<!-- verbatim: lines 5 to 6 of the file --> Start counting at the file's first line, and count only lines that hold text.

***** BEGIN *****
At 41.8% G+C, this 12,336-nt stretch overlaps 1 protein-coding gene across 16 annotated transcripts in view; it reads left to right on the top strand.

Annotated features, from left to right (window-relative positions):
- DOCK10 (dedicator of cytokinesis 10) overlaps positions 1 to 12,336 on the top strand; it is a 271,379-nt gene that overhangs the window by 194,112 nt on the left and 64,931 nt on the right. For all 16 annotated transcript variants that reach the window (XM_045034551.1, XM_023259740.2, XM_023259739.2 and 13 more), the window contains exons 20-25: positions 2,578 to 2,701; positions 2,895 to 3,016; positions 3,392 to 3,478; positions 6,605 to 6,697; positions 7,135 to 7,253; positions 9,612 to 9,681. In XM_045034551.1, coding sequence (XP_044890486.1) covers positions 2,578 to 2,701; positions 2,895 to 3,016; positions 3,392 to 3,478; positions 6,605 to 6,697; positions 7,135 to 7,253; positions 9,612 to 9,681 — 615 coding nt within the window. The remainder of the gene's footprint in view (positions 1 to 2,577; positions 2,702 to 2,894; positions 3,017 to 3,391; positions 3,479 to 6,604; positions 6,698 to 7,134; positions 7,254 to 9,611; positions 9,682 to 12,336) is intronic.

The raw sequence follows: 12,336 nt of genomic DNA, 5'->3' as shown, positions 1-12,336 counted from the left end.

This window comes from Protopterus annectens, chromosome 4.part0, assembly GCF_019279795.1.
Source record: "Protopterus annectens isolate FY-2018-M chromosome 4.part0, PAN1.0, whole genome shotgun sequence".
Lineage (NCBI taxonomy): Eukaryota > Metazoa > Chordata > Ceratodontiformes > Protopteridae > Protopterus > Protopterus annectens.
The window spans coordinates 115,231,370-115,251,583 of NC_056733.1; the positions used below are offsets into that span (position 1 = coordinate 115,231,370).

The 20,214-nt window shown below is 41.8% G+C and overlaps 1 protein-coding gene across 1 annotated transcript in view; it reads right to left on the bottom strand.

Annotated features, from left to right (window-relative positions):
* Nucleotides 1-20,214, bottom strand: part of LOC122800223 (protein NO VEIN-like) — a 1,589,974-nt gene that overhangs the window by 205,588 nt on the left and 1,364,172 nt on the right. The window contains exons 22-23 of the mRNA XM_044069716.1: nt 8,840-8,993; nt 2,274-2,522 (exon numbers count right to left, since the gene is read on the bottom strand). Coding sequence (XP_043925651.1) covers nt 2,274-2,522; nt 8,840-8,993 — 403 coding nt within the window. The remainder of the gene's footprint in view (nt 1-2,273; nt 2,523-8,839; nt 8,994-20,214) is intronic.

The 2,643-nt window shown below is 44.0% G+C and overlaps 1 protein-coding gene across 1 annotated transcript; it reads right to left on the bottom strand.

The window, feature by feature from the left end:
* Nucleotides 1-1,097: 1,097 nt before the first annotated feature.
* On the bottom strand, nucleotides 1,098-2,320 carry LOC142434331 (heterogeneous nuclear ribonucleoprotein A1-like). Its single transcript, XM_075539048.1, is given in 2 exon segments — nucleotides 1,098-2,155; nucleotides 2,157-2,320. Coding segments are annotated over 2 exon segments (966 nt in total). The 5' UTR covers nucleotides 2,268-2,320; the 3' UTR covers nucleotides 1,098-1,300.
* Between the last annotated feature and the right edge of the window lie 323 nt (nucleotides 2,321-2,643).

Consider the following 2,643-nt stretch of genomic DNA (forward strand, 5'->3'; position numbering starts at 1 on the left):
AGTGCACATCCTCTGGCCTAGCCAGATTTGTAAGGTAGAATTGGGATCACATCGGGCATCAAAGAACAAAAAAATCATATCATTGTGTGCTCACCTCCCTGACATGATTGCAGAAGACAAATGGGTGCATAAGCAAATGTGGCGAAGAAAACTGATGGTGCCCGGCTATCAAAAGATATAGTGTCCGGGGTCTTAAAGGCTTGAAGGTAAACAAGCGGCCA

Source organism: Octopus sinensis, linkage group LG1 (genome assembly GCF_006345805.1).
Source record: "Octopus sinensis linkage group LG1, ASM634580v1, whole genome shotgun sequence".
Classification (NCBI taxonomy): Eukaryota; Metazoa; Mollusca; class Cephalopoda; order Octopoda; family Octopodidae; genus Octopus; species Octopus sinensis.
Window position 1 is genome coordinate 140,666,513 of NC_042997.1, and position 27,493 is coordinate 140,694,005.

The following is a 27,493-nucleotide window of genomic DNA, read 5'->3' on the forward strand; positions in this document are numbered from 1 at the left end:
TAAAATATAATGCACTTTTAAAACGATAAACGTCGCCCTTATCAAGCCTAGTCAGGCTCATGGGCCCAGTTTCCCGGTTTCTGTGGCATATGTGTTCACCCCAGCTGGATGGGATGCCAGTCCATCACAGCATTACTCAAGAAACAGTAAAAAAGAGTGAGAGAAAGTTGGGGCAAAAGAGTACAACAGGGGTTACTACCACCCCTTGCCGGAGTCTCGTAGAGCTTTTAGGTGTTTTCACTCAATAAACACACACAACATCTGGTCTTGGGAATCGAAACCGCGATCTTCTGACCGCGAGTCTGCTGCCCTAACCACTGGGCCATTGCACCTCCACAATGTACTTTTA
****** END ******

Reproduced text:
This window comes from Protopterus annectens, chromosome 4.part0, assembly GCF_019279795.1.
Source record: "Protopterus annectens isolate FY-2018-M chromosome 4.part0, PAN1.0, whole genome shotgun sequence".